As women we are often misunderstood. We go about our lives answering the demands of our days, often without much thought to the impact we make on the world around us. Historically, women have been considered intellectually inferior to men. Women were seen as a major source of temptation and evil. Early Roman law described women as children, early Christian theology perpetuated these views. St. Jerome, a 4th-century Latin father of the Christian church, said: "Woman is the gate of the devil, the path of wickedness, the sting of the serpent, in a word a perilous object". Thomas Aquinas, the 13th-century Christian theologian, said that woman was "created to be man's helpmeet, but her unique role is in conception.

The myth of the natural inferiority of women greatly influenced the status of women in law. Under the common law of England, an unmarried woman could own property, make a contract, or sue and be sued. But once a women got married, she gave up her name, and virtually all of her property came under her husband's control. With a history like this, it is no wonder that not only are we misunderstood, but that we are even a mystery to our selves. But in truth, we are the center of things, we are the core where life begins. Yet we betray ourselves and ridicule each other. Just as I did the women in the window.

See, what I didn’t know at that time was the peace that could be found sitting still in the window. I didn’t know then the power of being still. I didn’t know that it’s only when you take time to hear the woman in you, that you become the woman you are meant to be. I didn’t know the mystery, the majesty, or the mastery of a woman. I didn’t know the wisdom that comes with being a woman. Oh, but I do now. And another thing that comes with being a woman is power. However power is often, when held by a woman- another word.

And that word is less kind than woman. That word is bitch. Now because I believe that words are things, things which also have power, we are going to redefine that word. For like with many other insulting words, bitch if embraced can be owned and made complimentary. Don't believe me? Check this out. Let us consider B.I.T.C.H. as an acronym, we can redefine it in this way; Being…In…Total…Control…of…Herself…And that’s a woman who get things done! So then. Going forward if ever we are called, or even considered to be bitches, we may thank them for noticing how far we've come.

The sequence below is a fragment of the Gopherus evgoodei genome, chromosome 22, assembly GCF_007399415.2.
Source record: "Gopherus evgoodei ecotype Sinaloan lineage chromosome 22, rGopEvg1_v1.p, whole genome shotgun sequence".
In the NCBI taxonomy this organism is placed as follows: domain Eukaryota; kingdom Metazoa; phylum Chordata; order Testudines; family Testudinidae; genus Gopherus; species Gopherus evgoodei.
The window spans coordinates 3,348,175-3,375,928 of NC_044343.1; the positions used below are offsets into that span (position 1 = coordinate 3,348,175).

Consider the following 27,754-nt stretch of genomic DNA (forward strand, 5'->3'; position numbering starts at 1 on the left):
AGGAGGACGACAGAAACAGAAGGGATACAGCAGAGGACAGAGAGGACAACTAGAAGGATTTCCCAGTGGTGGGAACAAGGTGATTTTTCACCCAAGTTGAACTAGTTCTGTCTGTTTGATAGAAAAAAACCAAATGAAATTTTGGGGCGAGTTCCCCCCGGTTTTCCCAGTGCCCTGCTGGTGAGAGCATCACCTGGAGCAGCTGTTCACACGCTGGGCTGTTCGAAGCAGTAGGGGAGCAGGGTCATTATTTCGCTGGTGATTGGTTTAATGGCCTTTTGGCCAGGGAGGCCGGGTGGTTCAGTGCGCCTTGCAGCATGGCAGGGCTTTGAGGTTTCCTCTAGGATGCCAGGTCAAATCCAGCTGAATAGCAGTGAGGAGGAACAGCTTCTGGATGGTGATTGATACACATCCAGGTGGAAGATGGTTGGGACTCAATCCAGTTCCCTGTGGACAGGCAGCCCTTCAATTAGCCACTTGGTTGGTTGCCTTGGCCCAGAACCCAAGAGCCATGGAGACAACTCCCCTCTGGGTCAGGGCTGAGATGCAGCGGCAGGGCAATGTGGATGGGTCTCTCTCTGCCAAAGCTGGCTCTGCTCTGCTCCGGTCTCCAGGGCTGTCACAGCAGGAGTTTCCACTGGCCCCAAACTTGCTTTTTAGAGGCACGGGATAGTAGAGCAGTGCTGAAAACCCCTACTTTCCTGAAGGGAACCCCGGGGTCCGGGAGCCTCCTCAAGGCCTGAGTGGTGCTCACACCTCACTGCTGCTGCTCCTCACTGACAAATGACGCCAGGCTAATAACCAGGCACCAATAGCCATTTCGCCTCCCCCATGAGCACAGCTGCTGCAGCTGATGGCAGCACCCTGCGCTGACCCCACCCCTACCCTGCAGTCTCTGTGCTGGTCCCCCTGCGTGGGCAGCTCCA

For what I know so far is; We are of our own making. Whether we've craved the paths or followed the way, the road to womanhood is seldom and easy trek. Therefore we should embrace and encourage each other as we do ourselves. After all we've worked hard to get here.
Well I got to go. For you see, there's a place waiting for me, atop the radiator in front of the window. Radiant heat in the winter, warmed by the sun in the summer. A perfect place to sit and think and be. Just like that woman in the window.

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The ALL NEW Cassandra!

The ALL NEW Cassandra!
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Cassandra takes center stage at The Marcus Center For The Performing Arts to sing the National Anthem, at the 2010 Birthday Celebration for Dr. Martin Luther King Jr.